Inducted in 2004
World University Games, Edmonton - Gold medal
Inducted into the Canadian Olympic Sports Hall of Fame
Inducted into the New York, Canadian and Basketball Hall of Fames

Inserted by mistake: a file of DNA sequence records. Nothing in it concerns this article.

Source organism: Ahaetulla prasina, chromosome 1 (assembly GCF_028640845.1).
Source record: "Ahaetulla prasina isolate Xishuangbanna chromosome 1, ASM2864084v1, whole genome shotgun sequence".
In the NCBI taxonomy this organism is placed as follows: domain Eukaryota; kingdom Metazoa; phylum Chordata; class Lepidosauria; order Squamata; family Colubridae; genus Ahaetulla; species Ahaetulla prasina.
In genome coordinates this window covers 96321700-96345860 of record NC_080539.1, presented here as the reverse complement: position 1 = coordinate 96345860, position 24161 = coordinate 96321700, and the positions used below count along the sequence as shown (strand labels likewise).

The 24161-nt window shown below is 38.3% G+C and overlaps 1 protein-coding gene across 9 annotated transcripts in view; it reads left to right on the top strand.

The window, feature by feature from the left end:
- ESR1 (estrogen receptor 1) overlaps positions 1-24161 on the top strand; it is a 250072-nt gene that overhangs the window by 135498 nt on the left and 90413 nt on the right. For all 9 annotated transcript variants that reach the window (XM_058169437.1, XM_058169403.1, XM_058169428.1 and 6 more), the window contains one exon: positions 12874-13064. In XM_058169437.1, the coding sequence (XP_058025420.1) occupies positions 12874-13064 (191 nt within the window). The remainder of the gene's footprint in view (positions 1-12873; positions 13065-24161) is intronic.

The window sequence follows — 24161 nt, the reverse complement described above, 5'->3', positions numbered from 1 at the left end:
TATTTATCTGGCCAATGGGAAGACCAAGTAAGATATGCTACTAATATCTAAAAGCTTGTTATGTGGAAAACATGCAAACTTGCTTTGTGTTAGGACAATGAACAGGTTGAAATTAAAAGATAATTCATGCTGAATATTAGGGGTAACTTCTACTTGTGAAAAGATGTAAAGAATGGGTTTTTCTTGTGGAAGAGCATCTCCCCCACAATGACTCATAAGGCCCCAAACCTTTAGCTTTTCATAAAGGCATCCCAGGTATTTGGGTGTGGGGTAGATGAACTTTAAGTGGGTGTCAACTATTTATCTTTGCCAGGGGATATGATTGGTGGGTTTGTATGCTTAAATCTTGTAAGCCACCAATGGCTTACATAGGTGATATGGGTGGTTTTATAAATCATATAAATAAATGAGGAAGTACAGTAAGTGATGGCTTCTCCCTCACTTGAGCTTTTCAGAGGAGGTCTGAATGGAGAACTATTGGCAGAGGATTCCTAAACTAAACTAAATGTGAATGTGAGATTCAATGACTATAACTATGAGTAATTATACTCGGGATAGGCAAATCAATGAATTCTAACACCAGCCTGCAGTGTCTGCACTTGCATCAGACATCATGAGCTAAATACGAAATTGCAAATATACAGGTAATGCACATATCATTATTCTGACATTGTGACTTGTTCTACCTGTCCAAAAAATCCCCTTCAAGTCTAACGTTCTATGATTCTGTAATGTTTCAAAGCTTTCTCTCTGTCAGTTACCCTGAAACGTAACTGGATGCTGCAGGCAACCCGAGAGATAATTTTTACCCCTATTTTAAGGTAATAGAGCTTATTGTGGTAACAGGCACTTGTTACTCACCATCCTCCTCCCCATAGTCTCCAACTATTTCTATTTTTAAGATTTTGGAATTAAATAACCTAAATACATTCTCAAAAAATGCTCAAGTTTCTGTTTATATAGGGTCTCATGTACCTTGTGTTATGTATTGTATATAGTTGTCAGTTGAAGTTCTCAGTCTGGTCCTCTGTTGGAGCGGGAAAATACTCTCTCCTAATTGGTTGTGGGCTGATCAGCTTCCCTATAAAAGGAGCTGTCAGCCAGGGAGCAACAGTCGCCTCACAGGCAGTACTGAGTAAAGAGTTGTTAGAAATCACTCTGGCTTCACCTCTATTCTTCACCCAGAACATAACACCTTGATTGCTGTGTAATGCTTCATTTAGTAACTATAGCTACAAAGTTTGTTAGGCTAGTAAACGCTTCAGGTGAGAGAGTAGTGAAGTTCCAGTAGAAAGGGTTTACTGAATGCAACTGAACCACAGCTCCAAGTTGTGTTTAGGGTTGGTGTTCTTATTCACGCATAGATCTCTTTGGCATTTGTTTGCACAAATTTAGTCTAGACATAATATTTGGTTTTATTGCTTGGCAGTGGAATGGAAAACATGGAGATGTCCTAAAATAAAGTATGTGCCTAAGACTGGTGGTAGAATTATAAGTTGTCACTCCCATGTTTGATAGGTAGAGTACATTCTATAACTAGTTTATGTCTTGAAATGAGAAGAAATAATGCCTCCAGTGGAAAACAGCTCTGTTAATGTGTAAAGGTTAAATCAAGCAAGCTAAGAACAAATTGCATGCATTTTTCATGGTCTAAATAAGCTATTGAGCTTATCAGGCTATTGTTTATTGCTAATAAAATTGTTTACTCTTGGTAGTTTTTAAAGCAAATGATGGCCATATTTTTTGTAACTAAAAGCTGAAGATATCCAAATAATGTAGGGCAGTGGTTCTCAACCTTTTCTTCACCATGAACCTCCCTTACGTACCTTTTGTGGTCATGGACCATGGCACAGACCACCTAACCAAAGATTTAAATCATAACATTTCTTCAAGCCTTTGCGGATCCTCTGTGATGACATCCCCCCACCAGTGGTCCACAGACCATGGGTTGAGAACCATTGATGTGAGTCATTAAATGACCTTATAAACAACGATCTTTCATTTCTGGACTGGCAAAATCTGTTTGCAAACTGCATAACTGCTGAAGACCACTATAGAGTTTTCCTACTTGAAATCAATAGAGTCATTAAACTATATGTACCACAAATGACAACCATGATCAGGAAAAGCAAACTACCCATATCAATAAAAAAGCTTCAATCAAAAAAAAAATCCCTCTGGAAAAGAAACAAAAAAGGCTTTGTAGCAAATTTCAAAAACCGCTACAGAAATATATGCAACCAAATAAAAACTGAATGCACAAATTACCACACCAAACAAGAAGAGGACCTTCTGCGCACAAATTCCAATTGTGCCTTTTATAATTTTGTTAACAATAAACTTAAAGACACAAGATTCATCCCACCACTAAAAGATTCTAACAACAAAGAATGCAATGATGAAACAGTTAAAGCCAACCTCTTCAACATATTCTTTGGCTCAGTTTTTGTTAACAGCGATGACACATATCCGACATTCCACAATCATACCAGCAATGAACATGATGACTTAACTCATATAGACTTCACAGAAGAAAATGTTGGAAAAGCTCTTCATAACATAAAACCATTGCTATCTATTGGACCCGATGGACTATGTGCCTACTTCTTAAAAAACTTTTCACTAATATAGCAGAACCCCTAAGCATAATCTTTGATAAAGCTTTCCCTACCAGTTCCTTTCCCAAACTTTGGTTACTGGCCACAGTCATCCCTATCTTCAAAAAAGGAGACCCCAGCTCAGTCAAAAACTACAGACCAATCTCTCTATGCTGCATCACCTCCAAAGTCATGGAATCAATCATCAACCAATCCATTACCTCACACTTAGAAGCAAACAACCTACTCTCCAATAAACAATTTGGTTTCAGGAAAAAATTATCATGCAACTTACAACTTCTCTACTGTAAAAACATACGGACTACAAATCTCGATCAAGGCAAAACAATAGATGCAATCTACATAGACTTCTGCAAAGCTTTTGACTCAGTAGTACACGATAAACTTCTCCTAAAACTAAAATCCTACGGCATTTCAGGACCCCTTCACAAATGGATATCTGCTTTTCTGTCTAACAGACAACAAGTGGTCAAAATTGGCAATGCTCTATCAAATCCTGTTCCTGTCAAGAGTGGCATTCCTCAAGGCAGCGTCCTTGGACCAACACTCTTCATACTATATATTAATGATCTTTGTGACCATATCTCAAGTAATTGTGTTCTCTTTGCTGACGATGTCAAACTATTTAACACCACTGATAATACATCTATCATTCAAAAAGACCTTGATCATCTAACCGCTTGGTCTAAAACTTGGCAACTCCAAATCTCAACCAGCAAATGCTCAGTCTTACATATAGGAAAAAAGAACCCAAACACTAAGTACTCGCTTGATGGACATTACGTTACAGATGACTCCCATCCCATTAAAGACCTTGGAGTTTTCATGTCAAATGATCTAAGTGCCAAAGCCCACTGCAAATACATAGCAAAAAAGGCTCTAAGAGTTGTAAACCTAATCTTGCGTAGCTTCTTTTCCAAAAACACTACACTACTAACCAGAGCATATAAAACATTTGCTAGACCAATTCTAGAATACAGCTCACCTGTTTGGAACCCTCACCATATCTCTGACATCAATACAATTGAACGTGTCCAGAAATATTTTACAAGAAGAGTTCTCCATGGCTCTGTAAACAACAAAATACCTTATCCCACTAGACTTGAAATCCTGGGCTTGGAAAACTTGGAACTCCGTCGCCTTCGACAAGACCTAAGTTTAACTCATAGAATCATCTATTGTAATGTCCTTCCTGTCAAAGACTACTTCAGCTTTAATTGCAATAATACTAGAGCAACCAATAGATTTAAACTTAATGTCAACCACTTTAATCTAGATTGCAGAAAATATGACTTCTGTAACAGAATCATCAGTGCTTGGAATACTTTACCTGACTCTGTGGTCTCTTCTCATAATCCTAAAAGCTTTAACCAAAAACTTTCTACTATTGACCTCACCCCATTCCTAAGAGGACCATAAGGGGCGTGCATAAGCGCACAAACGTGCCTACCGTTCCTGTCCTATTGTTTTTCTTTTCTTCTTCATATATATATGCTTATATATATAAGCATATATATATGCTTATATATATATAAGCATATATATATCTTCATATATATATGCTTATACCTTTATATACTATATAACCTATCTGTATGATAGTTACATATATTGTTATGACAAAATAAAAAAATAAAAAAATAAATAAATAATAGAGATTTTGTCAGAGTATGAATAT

Jack Donohue made the decision early in life. He toiled as an assistant coach in basketball while a student at Fordham University, and by the age of 20 he knew he wanted to be a coach for life. Following his undergraduate degree in economics, Donohue attended New York University, earning a Master's Degree in health education. He was ready to begin his coaching career, but as happened in those days, Uncle Sam had other ideas. He spent two years in the U.S. Army stationed in Korea working on tanks in the Korean conflict. When he returned to the U.S. in 1954, he started his teaching career at St. Luke's Episcopal primary school in New York but transferred a year later to St. Nicholas of Tolentine High School where he had the opportunity to coach basketball. He remained at the school for five years, developing his unique approach to coaching that gave his players lessons in life as well as basketball. This served him in good stead when he moved to Power Memorial High School in Manhattan. It was here that he had the good fortune to coach a young player named Lew Alcindor, who later changed his name to Kareem Abdul-Jabbar. Donohue was able to guide the young superstar through his formative years, keeping him focused on becoming as good a person as he was a player. The results were outstanding. At one point, the team won 71 consecutive games. This success earned Donohue an opportunity to become the head coach of Holy Cross University, a Division One school in Worcester, Massachusetts. During his career at Holy Cross, Donohue amassed a record of 106 wins against 66 losses. He was twice named NCAA Division One coach of the year. In 1972, Basketball Canada was searching for a coach who could elevate the country's basketball program to a world-class level. Donohue, who jokingly referred to himself as "The total loss from Holy Cross," was the choice, and he did not disappoint. His coaching record through the next 17 years was outstanding - and, incidentally, the longest coaching tenure in amateur or professional Canadian sports. Two years after taking over the program, Canada finished 8th at the World Championship. In 1975, it placed 6th at the Pan-American Games. His magic continued at the Montreal Olympics in 1976 with a 4th place finish. He added three more fourth-place finishes in international tournaments, then in 1983 Canada won the gold medal at the World University Games in Edmonton, defeating the United States in the semi-final and Yugoslavia in the final. The program had steadily reached its potential. In the 1984 Olympics in Los Angeles, Canada again finished 4th , captured a bronze medal at the 1985 World University Games, and finished 6th in Donohue's final tournament before retirement after the 1988 Olympics. In 1994, he co-chaired the World Cup of wheelchair basketball with another Canadian icon, Rick Hansen, in Edmonton. Donahue held impromptu basketball clinics outside of Skyreach Centre during mid-afternoons so anybody—regardless of size, age, or talent-could enjoy the game he so dearly loved. His contribution to coaching and sport in Canada was not limited to courtside activity. He was a marketing and public relations consultant for Canada Basketball from 1972, spokesperson for the Year of the Coach in 1989, and director of international relations and director of Canadian development for the Vancouver Grizzlies from 1995 to 1997 among his many other responsibilities. Donohue's greatest contribution was his philosophy with respect to rounding out one's playing with concentrated effort on living life off the court as an exemplary human being - that playing was only one part of a fulfilled life. In his words, "You can only be a good basketball player for a certain amount of time. You can be a good person for the rest of your life." For his coaching and teaching abilities and achievements, Donohue received many honours including the King Clancy Award for his work with the disabled, election to the New York City, Canadian, and Ontario Basketball Halls of Fame and, of course, induction into the Canadian Olympic Hall of Fame.